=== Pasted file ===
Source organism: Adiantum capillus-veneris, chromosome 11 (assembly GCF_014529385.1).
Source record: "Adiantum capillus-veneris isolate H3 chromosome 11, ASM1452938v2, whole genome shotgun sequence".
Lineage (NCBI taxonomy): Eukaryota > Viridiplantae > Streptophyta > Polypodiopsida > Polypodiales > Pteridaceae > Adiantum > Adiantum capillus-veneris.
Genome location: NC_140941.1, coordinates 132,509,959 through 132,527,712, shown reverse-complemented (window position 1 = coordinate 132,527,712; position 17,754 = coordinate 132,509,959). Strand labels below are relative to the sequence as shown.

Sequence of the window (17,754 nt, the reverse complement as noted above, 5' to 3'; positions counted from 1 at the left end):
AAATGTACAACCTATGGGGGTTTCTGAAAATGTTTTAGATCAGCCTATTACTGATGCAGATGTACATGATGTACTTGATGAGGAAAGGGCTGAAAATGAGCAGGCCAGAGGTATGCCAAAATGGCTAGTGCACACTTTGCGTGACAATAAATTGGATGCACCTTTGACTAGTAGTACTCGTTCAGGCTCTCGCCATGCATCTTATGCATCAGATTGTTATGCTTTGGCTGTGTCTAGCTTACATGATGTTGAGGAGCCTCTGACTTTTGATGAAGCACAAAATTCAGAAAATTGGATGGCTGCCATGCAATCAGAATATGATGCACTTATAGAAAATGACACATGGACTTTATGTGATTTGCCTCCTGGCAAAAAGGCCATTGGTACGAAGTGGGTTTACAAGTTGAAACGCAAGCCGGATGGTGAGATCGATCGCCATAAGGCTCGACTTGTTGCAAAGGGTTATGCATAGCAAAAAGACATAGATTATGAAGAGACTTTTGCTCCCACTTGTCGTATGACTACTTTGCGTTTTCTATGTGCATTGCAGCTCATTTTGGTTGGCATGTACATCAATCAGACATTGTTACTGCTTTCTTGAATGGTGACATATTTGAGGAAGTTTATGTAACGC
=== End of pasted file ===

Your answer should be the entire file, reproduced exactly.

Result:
Source organism: Adiantum capillus-veneris, chromosome 11 (assembly GCF_014529385.1).
Source record: "Adiantum capillus-veneris isolate H3 chromosome 11, ASM1452938v2, whole genome shotgun sequence".
Lineage (NCBI taxonomy): Eukaryota > Viridiplantae > Streptophyta > Polypodiopsida > Polypodiales > Pteridaceae > Adiantum > Adiantum capillus-veneris.
Genome location: NC_140941.1, coordinates 132,509,959 through 132,527,712, shown reverse-complemented (window position 1 = coordinate 132,527,712; position 17,754 = coordinate 132,509,959). Strand labels below are relative to the sequence as shown.

Sequence of the window (17,754 nt, the reverse complement as noted above, 5' to 3'; positions counted from 1 at the left end):
AAATGTACAACCTATGGGGGTTTCTGAAAATGTTTTAGATCAGCCTATTACTGATGCAGATGTACATGATGTACTTGATGAGGAAAGGGCTGAAAATGAGCAGGCCAGAGGTATGCCAAAATGGCTAGTGCACACTTTGCGTGACAATAAATTGGATGCACCTTTGACTAGTAGTACTCGTTCAGGCTCTCGCCATGCATCTTATGCATCAGATTGTTATGCTTTGGCTGTGTCTAGCTTACATGATGTTGAGGAGCCTCTGACTTTTGATGAAGCACAAAATTCAGAAAATTGGATGGCTGCCATGCAATCAGAATATGATGCACTTATAGAAAATGACACATGGACTTTATGTGATTTGCCTCCTGGCAAAAAGGCCATTGGTACGAAGTGGGTTTACAAGTTGAAACGCAAGCCGGATGGTGAGATCGATCGCCATAAGGCTCGACTTGTTGCAAAGGGTTATGCATAGCAAAAAGACATAGATTATGAAGAGACTTTTGCTCCCACTTGTCGTATGACTACTTTGCGTTTTCTATGTGCATTGCAGCTCATTTTGGTTGGCATGTACATCAATCAGACATTGTTACTGCTTTCTTGAATGGTGACATATTTGAGGAAGTTTATGTAACGC